A quick synopsis of the last five years.
The RMB tumbles against the euro (and most European currencies).
Chinese exports to Europe surge, growing faster than Chinese exports to the US (even though US domestic demand growth generally has been stronger than European domestic demand growth). Right now, EU-25 and Eurozone imports from China are up around 25% y/y (in euros) while US imports from China are up 16% or so.
Many economists (and the Economist) conclude that exchange rates don’t influence trade, at least not trade with China.
Apparently relative prices only matter some of the time …
Many things have happened since 2002.
- China joined the WTO.
- The final assembly of most computers shifted to China.
- Chinese productivity growth exceeded US productivity growth, increasing China’s competitiveness even in the absence of exchange rate moves (see p. 13 of Feng Lu’s presentation).
- Chinese wage growth lagged Chinese productivity growth (as the IMF notes, labor income fell as a share of Chinese GDP), further increasing Chinese competitiveness.
But, processing trade or no processing trade, the enormous acceleration in China’s rate of export growth (to the world) is clearly correlated with a change in the RMB.
From 1995 to 2002, the RMB generally appreciated in real terms because the dollar depreciated. Exports grew, but not super-fast. China ran a small trade and current account surplus.
From 2002 on the RMB has depreciated in real terms, again, because of the dollar.
The result: China’s exports are set to go from around $320b in 2002 to somewhere around $940b this year. Nick Lardy now forecasts that China will have a 9% of GDP ($250b) current account surplus, even with oil at $60. It will be bigger if oil falls back further.
China's central bank turns that surplus into demand for US dollar-denominated debt, its purchases likely finance something like 1/5 of the US currnet account deficit.
The Economist also argues that:
“Unless Americans curb their appetite for imports bought with borrowed money—and start making more things other countries want to buy—the deficit will continue to be a problem.”
That argument could be framed the other way around: until the central banks of the world curb their appetite for financing their exports to US, the US will continue to specialize at making exactly the thing that other countries really want to buy — IOUs. If not Treasuries, then Agencies and mortgage backed securities. We are rather good at it.
I’ll let the Economist in on another little secret. The RMB didn’t rise to 7.92 this week because currency traders took Mr. Paulson’s words to heart. Currency traders don’t set the RMB’s value. The PBoC does.
I am glad that the PboC is showing a bit more flexibility – even if the Economist is not.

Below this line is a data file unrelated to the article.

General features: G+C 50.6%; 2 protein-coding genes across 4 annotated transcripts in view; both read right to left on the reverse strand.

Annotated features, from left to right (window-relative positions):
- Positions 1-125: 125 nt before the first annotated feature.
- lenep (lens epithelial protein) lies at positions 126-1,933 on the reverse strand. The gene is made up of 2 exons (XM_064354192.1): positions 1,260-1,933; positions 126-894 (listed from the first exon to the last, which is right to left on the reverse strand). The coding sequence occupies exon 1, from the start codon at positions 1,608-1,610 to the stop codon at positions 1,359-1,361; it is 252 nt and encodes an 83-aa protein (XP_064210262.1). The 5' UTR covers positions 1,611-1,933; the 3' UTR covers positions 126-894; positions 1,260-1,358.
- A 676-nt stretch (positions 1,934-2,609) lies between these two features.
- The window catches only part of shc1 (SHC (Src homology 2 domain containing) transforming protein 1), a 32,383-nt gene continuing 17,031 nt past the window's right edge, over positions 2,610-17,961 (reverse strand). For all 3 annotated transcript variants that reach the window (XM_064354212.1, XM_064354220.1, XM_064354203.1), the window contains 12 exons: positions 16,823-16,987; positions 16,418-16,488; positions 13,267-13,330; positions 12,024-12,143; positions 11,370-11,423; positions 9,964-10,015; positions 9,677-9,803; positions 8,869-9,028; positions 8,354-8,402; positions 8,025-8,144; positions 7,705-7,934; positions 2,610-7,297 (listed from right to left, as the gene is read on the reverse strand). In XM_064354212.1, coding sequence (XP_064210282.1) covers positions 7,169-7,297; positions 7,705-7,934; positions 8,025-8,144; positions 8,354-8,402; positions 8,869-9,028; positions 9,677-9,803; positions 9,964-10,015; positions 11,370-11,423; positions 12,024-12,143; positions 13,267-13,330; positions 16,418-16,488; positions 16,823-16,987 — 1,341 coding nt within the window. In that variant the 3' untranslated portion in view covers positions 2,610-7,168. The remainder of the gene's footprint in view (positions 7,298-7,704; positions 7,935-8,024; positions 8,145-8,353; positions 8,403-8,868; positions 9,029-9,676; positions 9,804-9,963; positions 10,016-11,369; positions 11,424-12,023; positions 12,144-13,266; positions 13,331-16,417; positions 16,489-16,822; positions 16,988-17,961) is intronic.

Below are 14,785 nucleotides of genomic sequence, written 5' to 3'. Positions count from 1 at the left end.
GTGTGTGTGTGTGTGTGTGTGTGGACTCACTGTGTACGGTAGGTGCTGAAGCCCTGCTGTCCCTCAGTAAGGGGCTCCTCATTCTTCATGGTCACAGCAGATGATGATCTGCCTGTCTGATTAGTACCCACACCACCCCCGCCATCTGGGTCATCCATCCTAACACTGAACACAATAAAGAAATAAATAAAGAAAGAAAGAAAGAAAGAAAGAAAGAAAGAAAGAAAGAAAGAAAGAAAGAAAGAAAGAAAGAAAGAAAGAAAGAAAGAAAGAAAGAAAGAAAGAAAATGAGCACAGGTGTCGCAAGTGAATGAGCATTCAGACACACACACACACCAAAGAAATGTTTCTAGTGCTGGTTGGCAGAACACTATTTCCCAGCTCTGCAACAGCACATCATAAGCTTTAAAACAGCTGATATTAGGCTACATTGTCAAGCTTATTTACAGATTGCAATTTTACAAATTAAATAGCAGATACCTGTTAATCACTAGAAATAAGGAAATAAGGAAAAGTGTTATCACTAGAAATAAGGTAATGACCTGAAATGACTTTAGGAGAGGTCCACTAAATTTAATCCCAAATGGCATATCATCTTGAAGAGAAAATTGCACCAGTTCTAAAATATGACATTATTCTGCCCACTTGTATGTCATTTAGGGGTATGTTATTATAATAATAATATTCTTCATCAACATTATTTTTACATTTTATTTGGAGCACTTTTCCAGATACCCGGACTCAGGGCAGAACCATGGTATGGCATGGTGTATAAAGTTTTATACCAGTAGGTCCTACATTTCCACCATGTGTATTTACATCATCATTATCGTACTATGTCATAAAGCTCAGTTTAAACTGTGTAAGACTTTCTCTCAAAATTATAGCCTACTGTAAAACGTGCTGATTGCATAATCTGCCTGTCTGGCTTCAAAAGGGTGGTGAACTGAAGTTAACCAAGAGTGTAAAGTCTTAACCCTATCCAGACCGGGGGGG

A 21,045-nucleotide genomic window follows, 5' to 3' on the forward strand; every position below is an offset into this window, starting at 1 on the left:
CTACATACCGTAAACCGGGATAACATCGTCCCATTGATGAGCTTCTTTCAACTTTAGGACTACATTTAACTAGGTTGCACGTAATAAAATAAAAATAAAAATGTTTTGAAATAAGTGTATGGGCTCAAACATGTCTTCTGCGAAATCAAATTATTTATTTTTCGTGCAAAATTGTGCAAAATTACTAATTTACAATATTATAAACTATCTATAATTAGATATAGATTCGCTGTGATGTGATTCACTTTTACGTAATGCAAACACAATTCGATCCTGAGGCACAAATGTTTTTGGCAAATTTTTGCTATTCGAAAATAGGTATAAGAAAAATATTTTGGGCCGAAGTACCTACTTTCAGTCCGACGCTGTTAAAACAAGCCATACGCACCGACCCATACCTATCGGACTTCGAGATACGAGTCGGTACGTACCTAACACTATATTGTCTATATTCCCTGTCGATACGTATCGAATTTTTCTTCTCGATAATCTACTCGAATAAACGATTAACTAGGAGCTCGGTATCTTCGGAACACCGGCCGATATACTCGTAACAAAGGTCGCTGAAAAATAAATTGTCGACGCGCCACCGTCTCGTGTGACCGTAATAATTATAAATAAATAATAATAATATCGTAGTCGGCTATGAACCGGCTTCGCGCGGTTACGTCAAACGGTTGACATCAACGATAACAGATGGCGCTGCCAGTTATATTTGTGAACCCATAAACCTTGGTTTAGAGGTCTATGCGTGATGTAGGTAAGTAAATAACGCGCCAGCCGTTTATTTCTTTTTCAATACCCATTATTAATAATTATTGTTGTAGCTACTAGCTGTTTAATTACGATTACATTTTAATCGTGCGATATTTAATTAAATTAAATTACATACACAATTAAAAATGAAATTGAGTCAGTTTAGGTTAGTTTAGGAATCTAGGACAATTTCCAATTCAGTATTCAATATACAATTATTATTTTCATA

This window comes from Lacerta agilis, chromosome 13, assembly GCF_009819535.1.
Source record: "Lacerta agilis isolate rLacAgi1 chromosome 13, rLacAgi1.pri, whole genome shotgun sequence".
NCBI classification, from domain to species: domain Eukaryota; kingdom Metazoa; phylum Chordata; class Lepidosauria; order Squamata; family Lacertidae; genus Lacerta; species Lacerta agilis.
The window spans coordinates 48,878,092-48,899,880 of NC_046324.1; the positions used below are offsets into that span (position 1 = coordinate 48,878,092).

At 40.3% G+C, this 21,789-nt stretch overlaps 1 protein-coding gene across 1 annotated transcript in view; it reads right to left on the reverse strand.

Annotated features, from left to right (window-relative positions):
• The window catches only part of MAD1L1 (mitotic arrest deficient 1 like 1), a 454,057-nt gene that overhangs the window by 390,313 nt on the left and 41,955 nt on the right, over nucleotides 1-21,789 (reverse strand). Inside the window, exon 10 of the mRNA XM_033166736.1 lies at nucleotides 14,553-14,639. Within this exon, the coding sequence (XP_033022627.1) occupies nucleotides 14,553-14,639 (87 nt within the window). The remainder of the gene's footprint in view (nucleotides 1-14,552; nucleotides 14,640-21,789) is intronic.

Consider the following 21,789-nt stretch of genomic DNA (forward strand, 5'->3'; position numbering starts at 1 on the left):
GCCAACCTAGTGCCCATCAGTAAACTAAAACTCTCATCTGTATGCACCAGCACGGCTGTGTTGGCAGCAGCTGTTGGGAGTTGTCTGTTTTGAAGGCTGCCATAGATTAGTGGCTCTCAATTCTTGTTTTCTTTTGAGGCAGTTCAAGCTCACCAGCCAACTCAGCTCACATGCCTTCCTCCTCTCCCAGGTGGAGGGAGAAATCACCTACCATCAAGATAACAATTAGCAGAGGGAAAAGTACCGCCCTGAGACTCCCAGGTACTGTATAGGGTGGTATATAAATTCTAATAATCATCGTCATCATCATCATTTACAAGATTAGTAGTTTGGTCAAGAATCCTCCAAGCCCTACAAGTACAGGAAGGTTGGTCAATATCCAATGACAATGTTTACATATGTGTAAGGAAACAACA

The striking thing about the global balance of payments is that East Asia’s surplus continued to climb even as the oil exporters surplus exploded. That necessarily implies that the deficits of the world’s other oil importing regions had to rise. The US has done its part. And recently, Europe has too.
And when you look closely, it isn’t all that hard to find channels linking exchange rate moves to the savings and investment balance. The surge in Chinese business savings is one. Bernanke’s argument that low US savings is – in part — a function of high savings elsewhere is another.
Of the channels that link changes in the RMB/ Euro to China's growing capacity to finance the United States deficit. The huge surge in China’s bilateral surplus with Europe since 2002 sure seems to have contributed to China’s growing capacity to finance deficits elsewhere in the dollar/ RMB zone.
If you think global imbalances are a problem – and I think the Economist generally does – then both deficit and surplus countries have to adjust.
Adjustment means things have to change, and those who have profited from the cheap Chinese goods for over-priced Treasuries and Agencies trade won’t do so well. I understand that. I also understand that exchange rate moves are not a panacea — and many other adjustments are needed. I have never argued that adjustment process will be painless. In any adjustment scenario, US demand growth has to slow. That means US consumption growth has to slow, even if US income growth doesn't. Ted Truman makes this point clearly.
But does the Economist seriously think China’s current growth model can continue unchanged? Or that global adjustment will become less risky if adjustment is postponed for another couple of years, while China’s surplus rises and the US (or perhaps Europe’s) deficit rises? China’s goods exports are on track to reach $940b in 2006. To keep up a 25% growth rate over the next four years, China’s goods exports would need to rise to around $2300b. China already exports about as many goods as the US. Can it really manage to export twice as many goods as the US?
Sorry about the rant – but the Lex/ Economist/ breakingviews/ City of London financial press consensus that Chinese export growth is unlinked to exchange rate moves gets under my skin. Particularly since most such arguments are made without noting that Chinese exports did respond as one would expect to the big move in the RMB/ euro.
I can understand the arguments that the huge surge in Chinese exports (and shift in assembly) since 2002 has been a net gain to the world. But I have trouble with arguments that claim China's trade is not sensitive to exchange rates moves that do not even bother to note that the surge in China’s export growth rate is rather clearly correlated with the RMB’s post-2002 real depreciation.
The FT wrote on Friday of England’s “enduring popular suspicion of most things European.” Right now, I have a feeling that the UK's financial press shares that suspicion. At least when it comes to looking at the eurozone data. Maybe I should try to dig up data on how Chinese exports have responded to changes in the RMB/ pound? Or just give up.